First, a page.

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Parties raise alarm over ‘tainted’ top cop’s promotion

Mkhwanazi faces allegations of graft, abuse of power

Jeanette Chabalala Senior Reporter
Ekurhuleni senior metro cop Julius Mkhwanazi has just landed a new role as deputy chief of police.
Ekurhuleni senior metro cop Julius Mkhwanazi has just landed a new role as deputy chief of police.

The NPA is expected to decide whether or not to prosecute controversial Ekurhuleni senior metro cop Julius Mkhwanazi, who has just landed a new role as deputy chief of police. 

Police watchdog the Independent Police Investigative Directorate (Ipid) said it was still waiting for feedback from the director of public prosecutions on whether to prosecute Mkhwanazi, who is facing allegations of corruption, abuse of power and gross dishonesty. He allegedly committed these offences when he was still director of specialised services at the Ekurhuleni Metro Police Department (EMPD).

Mkhwanazi was suspended last year for just three months after he allegedly dished out blue lights services to a Pretoria security firm CAT-VIP Protection and entered into questionable and unapproved deals with the company on behalf of the city. An internal investigation found that he had to be charged with abuse of power and six charges of gross dishonesty which are all linked to his relationship with CAT-VIP Protection.

“The Ipid handed the docket over to the NPA, and we are still waiting for a decision,” spokesperson Phaladi Shuping said. The docket was handed over in November last year. 

According to the charge sheet, in 2021 Mkhwanazi wrote a memorandum using the council’s letterheads giving instructions for the private security company owned by Vusimuzi Matlala to use blue dash-light vehicles from the council. 

Mkhwanazi was also charged with dishonesty for accepting four luxury cars from CAT-VIP Protection as a donation to the EPMD without declaring them to council. He further arranged for the vehicles to be registered under the council in the eNaTIS system without his superiors’ knowledge.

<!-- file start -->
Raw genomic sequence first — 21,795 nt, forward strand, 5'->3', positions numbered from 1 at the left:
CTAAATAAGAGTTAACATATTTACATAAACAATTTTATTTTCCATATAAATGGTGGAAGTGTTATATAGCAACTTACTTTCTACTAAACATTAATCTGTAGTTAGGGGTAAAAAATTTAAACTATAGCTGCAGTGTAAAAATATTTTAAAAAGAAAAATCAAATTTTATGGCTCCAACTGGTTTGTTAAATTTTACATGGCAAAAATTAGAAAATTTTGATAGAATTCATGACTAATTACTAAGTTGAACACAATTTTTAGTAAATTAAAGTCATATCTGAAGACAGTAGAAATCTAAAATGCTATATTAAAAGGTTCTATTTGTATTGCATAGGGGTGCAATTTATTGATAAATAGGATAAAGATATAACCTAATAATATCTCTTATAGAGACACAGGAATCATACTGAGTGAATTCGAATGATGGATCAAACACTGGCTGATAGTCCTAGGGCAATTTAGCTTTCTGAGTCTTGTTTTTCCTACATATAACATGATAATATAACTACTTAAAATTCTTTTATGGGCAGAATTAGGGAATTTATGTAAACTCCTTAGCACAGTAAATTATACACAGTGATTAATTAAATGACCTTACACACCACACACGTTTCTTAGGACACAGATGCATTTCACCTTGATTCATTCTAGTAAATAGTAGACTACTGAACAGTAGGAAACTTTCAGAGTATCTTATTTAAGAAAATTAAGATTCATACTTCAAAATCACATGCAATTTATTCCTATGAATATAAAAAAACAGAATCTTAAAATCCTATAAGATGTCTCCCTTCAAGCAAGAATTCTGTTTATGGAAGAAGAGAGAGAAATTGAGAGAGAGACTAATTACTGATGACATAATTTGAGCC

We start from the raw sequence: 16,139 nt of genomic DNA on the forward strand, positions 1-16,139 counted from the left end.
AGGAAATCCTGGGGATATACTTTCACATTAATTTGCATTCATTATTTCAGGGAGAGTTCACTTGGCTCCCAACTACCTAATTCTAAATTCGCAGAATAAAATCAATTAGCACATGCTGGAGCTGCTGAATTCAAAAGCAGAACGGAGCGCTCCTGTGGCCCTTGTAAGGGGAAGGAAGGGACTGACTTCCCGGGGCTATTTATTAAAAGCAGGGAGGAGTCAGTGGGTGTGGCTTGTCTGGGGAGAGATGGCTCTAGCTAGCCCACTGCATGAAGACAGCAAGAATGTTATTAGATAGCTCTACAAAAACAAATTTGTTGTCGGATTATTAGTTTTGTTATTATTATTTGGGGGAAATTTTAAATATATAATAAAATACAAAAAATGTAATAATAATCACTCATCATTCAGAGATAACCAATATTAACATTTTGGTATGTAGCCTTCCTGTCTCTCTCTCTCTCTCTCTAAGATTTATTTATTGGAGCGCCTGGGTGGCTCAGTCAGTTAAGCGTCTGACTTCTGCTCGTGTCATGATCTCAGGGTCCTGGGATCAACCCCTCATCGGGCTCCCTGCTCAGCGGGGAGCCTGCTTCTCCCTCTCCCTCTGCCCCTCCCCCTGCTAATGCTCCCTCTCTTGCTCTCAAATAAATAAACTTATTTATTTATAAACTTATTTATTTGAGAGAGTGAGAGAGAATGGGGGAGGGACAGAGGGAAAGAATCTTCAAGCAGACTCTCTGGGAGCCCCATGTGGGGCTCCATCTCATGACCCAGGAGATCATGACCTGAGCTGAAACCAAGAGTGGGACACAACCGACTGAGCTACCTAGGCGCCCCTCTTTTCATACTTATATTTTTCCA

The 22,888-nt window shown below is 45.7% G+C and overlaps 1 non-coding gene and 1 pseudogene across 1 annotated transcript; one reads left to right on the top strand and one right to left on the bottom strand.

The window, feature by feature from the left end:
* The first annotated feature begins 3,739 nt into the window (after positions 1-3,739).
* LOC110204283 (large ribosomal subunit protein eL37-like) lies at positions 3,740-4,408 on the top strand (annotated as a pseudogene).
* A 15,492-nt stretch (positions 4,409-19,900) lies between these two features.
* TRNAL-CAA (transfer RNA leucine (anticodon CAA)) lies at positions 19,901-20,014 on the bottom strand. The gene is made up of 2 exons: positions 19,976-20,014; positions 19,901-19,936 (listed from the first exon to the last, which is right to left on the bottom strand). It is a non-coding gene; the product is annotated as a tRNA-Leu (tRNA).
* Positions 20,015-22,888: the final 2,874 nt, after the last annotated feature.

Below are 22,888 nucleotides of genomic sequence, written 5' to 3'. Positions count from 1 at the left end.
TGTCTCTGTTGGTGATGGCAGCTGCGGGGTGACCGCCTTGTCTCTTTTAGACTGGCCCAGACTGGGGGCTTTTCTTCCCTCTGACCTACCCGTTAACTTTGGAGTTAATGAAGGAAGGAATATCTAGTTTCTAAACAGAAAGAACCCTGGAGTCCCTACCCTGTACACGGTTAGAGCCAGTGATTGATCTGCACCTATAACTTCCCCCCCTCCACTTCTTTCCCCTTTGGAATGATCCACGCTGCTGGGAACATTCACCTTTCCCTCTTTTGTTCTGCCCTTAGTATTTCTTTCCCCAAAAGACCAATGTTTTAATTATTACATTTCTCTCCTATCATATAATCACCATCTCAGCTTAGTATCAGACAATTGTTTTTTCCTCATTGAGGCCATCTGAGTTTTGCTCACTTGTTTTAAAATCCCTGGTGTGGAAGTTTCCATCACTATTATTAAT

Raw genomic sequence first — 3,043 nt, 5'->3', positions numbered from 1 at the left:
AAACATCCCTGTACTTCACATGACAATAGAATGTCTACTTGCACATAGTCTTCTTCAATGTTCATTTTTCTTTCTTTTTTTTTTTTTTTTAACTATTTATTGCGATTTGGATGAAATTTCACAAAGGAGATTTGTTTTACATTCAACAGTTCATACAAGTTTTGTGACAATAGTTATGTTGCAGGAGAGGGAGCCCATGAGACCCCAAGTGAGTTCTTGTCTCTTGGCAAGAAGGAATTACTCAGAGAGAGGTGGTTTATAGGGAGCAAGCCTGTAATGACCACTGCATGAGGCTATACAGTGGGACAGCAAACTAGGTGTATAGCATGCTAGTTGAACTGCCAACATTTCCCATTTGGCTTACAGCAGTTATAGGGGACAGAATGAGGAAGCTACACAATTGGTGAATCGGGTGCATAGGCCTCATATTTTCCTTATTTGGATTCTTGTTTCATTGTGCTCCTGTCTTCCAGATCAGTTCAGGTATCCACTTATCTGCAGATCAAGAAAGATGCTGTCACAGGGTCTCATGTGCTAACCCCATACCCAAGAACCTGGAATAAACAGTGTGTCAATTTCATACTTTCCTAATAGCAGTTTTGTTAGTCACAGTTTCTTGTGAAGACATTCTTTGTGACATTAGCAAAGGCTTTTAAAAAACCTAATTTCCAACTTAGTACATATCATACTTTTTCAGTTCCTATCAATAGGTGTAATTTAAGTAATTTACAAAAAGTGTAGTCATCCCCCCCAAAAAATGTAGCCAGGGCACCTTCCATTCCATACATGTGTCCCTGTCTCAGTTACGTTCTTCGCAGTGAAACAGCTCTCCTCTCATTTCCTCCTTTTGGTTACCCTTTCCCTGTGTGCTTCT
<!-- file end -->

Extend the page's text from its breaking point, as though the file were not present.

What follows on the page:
The city hired a private company to the tune of R600,000 to conduct an internal disciplinary process against Mkhwanazi. Ekurhuleni said it was waiting for the full report into the investigation. 

Despite facing serious charges, Mkhwanazi was promoted to his current position in December last year. His appointment has irked some political parties who have asked for an investigation into his appointment. 

Ekurhuleni spokesperson Zweli Dlamini said the city received 140 applications after the post was advertised in August last year and only two people were interviewed for the job. 

Dlamini said Mkhwanazi was recommended by the panel as the best and most suitable candidate for the job.

However, DA spokesperson for community safety in Ekurhuleni Jaco Terblanche said Mkhwanazi’s promotion was concerning, adding that he wrote to the MMC of community safety, the mayor and the city manager to reject Mkhwanazi’s appointment.

He said he would demand a full investigation be conducted as to whether the city did investigate Mkhwanazi.

“I am prepared to take this to the public protector for a full investigation if I don’t get any responses,” he said.

ActionSA’s Siyanda Makhubu said he had also written to the MMC for community safety and city manager asking why Mkhwanazi was shortlisted. 

“Last year we objected to him being shortlisted and we said he was not the appropriate candidate most especially because he was meant to go to a disciplinary hearing and it never materialised – so we are asking questions.

“Why would they want to keep Mkhwanazi in his job? This is a promotion, from one rank to the next. We want his recruitment process document to be made public. We want to know how he got through. We made objections when we heard that he was shortlisted, and we demanded to know what was happening with his disciplinary hearing."

Makhubu said he believed that Mkhwanazi was being “protected”.   

But Dlamini said no one was protecting Mkhwanazi, adding that he was recommended for appointment by the panel, which included the chief of police.  

Dlamini said they appointed an external company to conduct an investigation based on “numerous inconsistencies found in the Ipid investigation report during an internal process”.

“This necessitated that, for the purposes of proceeding to any recommended action, we needed to ensure that everything is above board."


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